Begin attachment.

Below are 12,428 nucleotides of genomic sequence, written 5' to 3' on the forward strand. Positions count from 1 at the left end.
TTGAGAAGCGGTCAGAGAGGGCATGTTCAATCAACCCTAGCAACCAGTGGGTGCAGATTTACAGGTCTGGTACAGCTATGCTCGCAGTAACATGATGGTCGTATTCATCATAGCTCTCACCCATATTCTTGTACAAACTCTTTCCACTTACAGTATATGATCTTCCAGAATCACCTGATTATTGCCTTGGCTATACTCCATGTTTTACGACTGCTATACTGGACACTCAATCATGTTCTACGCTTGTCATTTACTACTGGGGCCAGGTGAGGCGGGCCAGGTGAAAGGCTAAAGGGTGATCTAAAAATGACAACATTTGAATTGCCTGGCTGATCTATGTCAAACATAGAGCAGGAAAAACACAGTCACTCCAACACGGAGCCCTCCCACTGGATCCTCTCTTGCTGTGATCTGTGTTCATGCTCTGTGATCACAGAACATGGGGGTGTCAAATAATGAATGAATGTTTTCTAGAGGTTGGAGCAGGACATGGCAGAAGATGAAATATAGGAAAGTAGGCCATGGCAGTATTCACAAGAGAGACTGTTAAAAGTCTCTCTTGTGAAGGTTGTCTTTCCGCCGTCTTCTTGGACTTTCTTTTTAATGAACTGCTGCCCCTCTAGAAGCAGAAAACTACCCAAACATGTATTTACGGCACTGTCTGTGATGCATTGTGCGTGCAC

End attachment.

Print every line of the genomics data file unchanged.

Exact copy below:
Below are 12,428 nucleotides of genomic sequence, written 5' to 3' on the forward strand. Positions count from 1 at the left end.
TTGAGAAGCGGTCAGAGAGGGCATGTTCAATCAACCCTAGCAACCAGTGGGTGCAGATTTACAGGTCTGGTACAGCTATGCTCGCAGTAACATGATGGTCGTATTCATCATAGCTCTCACCCATATTCTTGTACAAACTCTTTCCACTTACAGTATATGATCTTCCAGAATCACCTGATTATTGCCTTGGCTATACTCCATGTTTTACGACTGCTATACTGGACACTCAATCATGTTCTACGCTTGTCATTTACTACTGGGGCCAGGTGAGGCGGGCCAGGTGAAAGGCTAAAGGGTGATCTAAAAATGACAACATTTGAATTGCCTGGCTGATCTATGTCAAACATAGAGCAGGAAAAACACAGTCACTCCAACACGGAGCCCTCCCACTGGATCCTCTCTTGCTGTGATCTGTGTTCATGCTCTGTGATCACAGAACATGGGGGTGTCAAATAATGAATGAATGTTTTCTAGAGGTTGGAGCAGGACATGGCAGAAGATGAAATATAGGAAAGTAGGCCATGGCAGTATTCACAAGAGAGACTGTTAAAAGTCTCTCTTGTGAAGGTTGTCTTTCCGCCGTCTTCTTGGACTTTCTTTTTAATGAACTGCTGCCCCTCTAGAAGCAGAAAACTACCCAAACATGTATTTACGGCACTGTCTGTGATGCATTGTGCGTGCAC